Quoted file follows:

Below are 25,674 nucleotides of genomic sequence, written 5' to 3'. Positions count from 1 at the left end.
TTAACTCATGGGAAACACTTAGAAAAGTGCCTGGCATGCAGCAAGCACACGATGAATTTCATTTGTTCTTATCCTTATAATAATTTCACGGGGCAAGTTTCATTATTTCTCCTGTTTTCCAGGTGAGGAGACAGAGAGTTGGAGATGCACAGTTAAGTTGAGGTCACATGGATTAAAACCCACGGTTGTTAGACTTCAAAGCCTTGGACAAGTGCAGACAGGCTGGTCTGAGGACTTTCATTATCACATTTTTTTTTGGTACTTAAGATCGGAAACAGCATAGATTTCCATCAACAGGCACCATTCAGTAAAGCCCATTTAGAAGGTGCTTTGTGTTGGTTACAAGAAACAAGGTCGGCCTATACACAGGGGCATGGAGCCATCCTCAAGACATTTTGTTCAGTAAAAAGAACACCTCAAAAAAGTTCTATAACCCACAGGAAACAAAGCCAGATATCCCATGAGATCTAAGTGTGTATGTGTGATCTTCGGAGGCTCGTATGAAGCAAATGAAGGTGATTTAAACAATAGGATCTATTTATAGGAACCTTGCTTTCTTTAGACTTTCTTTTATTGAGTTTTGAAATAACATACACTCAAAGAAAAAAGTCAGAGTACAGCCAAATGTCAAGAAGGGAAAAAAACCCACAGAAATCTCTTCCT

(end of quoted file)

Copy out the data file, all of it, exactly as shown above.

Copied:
Below are 25,674 nucleotides of genomic sequence, written 5' to 3'. Positions count from 1 at the left end.
TTAACTCATGGGAAACACTTAGAAAAGTGCCTGGCATGCAGCAAGCACACGATGAATTTCATTTGTTCTTATCCTTATAATAATTTCACGGGGCAAGTTTCATTATTTCTCCTGTTTTCCAGGTGAGGAGACAGAGAGTTGGAGATGCACAGTTAAGTTGAGGTCACATGGATTAAAACCCACGGTTGTTAGACTTCAAAGCCTTGGACAAGTGCAGACAGGCTGGTCTGAGGACTTTCATTATCACATTTTTTTTTGGTACTTAAGATCGGAAACAGCATAGATTTCCATCAACAGGCACCATTCAGTAAAGCCCATTTAGAAGGTGCTTTGTGTTGGTTACAAGAAACAAGGTCGGCCTATACACAGGGGCATGGAGCCATCCTCAAGACATTTTGTTCAGTAAAAAGAACACCTCAAAAAAGTTCTATAACCCACAGGAAACAAAGCCAGATATCCCATGAGATCTAAGTGTGTATGTGTGATCTTCGGAGGCTCGTATGAAGCAAATGAAGGTGATTTAAACAATAGGATCTATTTATAGGAACCTTGCTTTCTTTAGACTTTCTTTTATTGAGTTTTGAAATAACATACACTCAAAGAAAAAAGTCAGAGTACAGCCAAATGTCAAGAAGGGAAAAAAACCCACAGAAATCTCTTCCT